The Pitfalls of the Referral Generation


Millennials are a generation that loves to get input from others. Just look at how they use social media: posting pictures and seeking approval from likes and comments, asking for recommendations on places to eat while traveling, and polling their network of friends about new products and apps. The marketing world has recognized that millennials are a referral generation and don’t trust traditional advertising — they want to hear about something from their peers. Before trying something new, millennials tend to listen to what their friends and connections have to say about the product, service, place, etc. This can be a great way to get recommendations for restaurants, dog walkers and other services. But it can also be a major pitfall when it comes to handling their money.

I’ve often seen millennials make investment decisions based on what their friends are doing or what they read online. If someone recommends a certain type of investment, people will frequently follow along without even knowing what it is, how it works or if it’s right for them. This can lead to some poor investment choices. Because millennials are more inclined to do something that is recommended to them, they are more likely to go the DIY route for money management.

This means they are more likely to use an app than seek help from a financial advisor with their investments — one of the biggest pitfalls millennials face as novice investors. Thinking they can do it themselves based on things they read online can really backfire. There is so much information available on the internet these days and a lot of it isn’t accurate. Some advice found online may also be inappropriate for their personal situation. Not everyone has the same goals, lifestyle or amount of money. Investing is not one size fits all.

Another problem with going the DIY route is that it can lead to inaction. According to a survey, 69 percent of millennials say they find investing confusing. And I understand that doing it yourself can become overwhelming because you may hear or read conflicting information and then grow hesitant about making a decision. Some millennials are so fearful of choosing wrong and losing money that they just don’t invest at all, even in company-sponsored 401(k) plans.

 This is troubling because not investing may actually cost you millions of dollars throughout your lifetime. I can’t emphasize this enough: Don’t be afraid to ask questions! Most of the time, millennials are confident enough to ask questions; except when it comes to their finances. If you don’t know the answer to a question about your finances or investing, I recommend steering clear of the internet. I know I’m repeating myself here but this is worth repeating: If you go searching for answers online, the information you find may lead you in a direction that’s not best for you.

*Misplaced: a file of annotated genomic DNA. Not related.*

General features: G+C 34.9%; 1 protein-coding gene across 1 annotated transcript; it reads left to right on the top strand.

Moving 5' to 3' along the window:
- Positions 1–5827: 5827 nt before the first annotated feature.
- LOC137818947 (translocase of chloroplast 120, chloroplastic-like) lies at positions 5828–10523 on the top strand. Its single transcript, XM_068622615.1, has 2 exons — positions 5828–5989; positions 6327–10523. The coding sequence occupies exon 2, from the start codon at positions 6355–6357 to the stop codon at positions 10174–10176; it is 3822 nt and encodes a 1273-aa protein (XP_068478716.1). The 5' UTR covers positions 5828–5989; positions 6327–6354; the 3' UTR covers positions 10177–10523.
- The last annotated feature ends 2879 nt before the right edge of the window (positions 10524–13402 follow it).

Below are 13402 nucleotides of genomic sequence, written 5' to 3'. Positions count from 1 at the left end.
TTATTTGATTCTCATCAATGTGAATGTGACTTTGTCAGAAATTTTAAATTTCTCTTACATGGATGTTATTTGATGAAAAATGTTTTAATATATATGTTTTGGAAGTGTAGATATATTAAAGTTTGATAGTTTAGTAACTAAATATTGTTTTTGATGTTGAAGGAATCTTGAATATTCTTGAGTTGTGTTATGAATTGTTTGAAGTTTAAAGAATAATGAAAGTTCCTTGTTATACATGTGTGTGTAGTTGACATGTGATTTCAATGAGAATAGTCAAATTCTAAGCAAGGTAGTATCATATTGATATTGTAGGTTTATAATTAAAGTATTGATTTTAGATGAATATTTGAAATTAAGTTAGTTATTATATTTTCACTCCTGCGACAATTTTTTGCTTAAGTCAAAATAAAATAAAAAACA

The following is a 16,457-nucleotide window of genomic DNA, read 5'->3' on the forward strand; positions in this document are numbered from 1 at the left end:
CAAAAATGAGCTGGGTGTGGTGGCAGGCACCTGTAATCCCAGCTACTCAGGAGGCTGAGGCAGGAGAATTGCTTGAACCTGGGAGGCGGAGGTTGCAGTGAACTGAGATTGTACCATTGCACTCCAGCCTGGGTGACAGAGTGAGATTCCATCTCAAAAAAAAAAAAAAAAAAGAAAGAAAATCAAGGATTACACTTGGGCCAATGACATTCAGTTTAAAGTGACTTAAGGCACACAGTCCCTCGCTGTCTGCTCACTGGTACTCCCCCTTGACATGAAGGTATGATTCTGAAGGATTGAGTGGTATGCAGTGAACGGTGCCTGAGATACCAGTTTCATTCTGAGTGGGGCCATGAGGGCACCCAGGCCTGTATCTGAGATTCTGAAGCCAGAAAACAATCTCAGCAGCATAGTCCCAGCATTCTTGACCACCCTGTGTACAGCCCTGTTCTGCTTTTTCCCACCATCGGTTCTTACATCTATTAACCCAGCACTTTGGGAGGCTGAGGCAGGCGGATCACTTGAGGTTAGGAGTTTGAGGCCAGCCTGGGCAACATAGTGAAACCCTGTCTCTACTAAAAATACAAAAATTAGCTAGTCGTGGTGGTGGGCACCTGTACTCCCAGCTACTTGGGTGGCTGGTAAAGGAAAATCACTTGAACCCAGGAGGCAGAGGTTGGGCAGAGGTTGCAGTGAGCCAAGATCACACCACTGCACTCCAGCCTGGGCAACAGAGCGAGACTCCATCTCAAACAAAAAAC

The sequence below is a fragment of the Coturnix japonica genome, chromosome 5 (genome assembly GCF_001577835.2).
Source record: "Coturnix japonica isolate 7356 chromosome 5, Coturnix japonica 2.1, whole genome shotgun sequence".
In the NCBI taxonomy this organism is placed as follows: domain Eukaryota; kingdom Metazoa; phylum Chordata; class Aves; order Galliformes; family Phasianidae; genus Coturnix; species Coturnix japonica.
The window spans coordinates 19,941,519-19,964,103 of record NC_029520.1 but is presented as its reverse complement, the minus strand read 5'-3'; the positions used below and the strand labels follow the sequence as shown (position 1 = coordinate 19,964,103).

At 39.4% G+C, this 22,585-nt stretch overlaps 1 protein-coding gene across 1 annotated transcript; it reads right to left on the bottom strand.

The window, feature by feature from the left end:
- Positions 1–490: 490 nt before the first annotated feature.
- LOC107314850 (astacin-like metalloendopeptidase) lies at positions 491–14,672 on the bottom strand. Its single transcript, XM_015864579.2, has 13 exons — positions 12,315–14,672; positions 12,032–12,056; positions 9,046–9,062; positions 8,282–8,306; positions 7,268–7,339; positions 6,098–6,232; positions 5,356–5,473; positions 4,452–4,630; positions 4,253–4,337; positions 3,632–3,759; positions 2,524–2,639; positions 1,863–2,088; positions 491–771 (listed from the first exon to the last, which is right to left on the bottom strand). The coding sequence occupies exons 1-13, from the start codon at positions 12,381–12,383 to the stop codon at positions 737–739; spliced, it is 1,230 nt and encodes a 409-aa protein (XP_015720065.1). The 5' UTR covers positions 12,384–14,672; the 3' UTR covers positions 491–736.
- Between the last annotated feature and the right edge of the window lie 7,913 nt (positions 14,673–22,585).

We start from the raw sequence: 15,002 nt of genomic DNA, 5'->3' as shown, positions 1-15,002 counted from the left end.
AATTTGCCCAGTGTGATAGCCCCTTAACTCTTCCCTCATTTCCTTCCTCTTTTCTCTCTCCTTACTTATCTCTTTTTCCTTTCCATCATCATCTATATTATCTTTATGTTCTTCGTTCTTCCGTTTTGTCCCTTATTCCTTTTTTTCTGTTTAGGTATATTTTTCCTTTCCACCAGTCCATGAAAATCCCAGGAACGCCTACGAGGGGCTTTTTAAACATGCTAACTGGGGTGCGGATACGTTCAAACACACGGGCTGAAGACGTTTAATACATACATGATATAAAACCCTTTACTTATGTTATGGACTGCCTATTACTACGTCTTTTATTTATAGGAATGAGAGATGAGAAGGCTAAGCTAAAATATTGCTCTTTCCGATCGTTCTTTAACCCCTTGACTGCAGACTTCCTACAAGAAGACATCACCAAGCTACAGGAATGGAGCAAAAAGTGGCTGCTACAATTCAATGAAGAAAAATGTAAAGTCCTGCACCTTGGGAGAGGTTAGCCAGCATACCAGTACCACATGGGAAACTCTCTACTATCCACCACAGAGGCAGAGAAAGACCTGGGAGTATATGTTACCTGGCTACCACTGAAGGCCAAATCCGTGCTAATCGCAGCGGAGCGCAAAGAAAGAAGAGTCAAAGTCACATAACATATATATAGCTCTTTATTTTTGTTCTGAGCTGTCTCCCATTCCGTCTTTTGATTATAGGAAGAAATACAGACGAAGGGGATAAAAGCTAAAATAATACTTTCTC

Instead, I suggest asking a professional. Your money is a very important topic and you want to make sure that you’re getting personalized information — not just generic content that you read online. My clients ask me all kinds of questions and I really enjoy educating them, whether it’s about the fundamentals of investing or how to select a mutual fund. And if you don’t know what a mutual fund is, just ask.

Another reason millennials want to go the DIY route is because it doesn’t cost them any money. Millennials tend to focus sharply on fees and many of them actually fear fees, the cost of working with an advisor and being locked into a product. Some millennials have a negative perception of financial advisors, in general. But when it comes to investment advice, you get what you pay for. There are apps and online investment advisors that will help you with investment allocations for a cheaper price than hiring a professional, but what you’re giving up for that smaller fee can ultimately determine success or failure.

When you pay the fee for an advisor, you’re getting personalized advice from someone who knows you. When you have a question, you can call an advisor for guidance. If you’re about to make a rash investment decision, they can help save you from yourself. Friends and family members are often a great support system, but they may not have the expertise to say that what you’re about to do with your investments could be a really bad decision.

Here’s an alternative solution: Since millennials typically seek guidance from their network, make your advisor part of your network. Of course, don’t just blindly choose someone to invite into your circle. Rather, interview multiple advisors before selecting one you trust. Make sure you get a good vibe from the advisor and are confident they have your best interests in mind. I also recommend focusing your search on advisors who have significant experience.

When you work with a knowledgeable professional who manages your investments based on your preferences, you’ll feel more confident. And if you don’t have the minimum required assets, some advisors may still meet with you to help guide you in the right direction.

Lastly, millennials — start talking about your advisors more. Since members of this generation are more inclined to work with an advisor they’ve been referred to, tell your friends about your advisor. Millennials typically don’t like feeling left out of the loop — if everyone else is doing it, they often want to as well. If several people in a group are talking about investing and saving for retirement, it can pique the interest of others. So next happy hour, talk about your advisor, why you’re using them and the benefits of having personalized investment advice that works for you instead of boilerplate guidance from the internet.

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